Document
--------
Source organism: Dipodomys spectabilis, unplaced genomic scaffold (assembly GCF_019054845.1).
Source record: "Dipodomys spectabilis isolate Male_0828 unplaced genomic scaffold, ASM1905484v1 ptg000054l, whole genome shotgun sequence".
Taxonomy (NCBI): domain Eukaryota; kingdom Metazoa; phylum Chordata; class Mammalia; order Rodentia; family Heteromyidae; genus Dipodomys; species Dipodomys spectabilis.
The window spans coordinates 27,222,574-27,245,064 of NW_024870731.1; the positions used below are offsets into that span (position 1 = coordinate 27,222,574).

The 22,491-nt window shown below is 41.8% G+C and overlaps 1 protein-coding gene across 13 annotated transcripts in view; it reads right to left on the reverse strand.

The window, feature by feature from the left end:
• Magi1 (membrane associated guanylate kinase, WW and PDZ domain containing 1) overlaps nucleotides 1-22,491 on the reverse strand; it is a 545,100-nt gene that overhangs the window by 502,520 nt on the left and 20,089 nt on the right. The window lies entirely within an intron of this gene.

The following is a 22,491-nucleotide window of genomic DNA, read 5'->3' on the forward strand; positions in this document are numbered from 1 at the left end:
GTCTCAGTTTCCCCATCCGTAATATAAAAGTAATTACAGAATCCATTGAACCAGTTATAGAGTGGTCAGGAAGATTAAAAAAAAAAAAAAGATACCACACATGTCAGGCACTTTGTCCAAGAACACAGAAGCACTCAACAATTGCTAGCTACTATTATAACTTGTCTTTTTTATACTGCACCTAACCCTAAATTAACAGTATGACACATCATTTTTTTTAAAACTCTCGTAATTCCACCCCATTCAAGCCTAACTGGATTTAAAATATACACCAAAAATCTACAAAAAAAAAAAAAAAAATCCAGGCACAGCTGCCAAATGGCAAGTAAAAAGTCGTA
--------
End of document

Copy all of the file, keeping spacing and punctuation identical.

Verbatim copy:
Source organism: Dipodomys spectabilis, unplaced genomic scaffold (assembly GCF_019054845.1).
Source record: "Dipodomys spectabilis isolate Male_0828 unplaced genomic scaffold, ASM1905484v1 ptg000054l, whole genome shotgun sequence".
Taxonomy (NCBI): domain Eukaryota; kingdom Metazoa; phylum Chordata; class Mammalia; order Rodentia; family Heteromyidae; genus Dipodomys; species Dipodomys spectabilis.
The window spans coordinates 27,222,574-27,245,064 of NW_024870731.1; the positions used below are offsets into that span (position 1 = coordinate 27,222,574).

The 22,491-nt window shown below is 41.8% G+C and overlaps 1 protein-coding gene across 13 annotated transcripts in view; it reads right to left on the reverse strand.

The window, feature by feature from the left end:
• Magi1 (membrane associated guanylate kinase, WW and PDZ domain containing 1) overlaps nucleotides 1-22,491 on the reverse strand; it is a 545,100-nt gene that overhangs the window by 502,520 nt on the left and 20,089 nt on the right. The window lies entirely within an intron of this gene.

The following is a 22,491-nucleotide window of genomic DNA, read 5'->3' on the forward strand; positions in this document are numbered from 1 at the left end:
GTCTCAGTTTCCCCATCCGTAATATAAAAGTAATTACAGAATCCATTGAACCAGTTATAGAGTGGTCAGGAAGATTAAAAAAAAAAAAAAGATACCACACATGTCAGGCACTTTGTCCAAGAACACAGAAGCACTCAACAATTGCTAGCTACTATTATAACTTGTCTTTTTTATACTGCACCTAACCCTAAATTAACAGTATGACACATCATTTTTTTTAAAACTCTCGTAATTCCACCCCATTCAAGCCTAACTGGATTTAAAATATACACCAAAAATCTACAAAAAAAAAAAAAAAAATCCAGGCACAGCTGCCAAATGGCAAGTAAAAAGTCGTA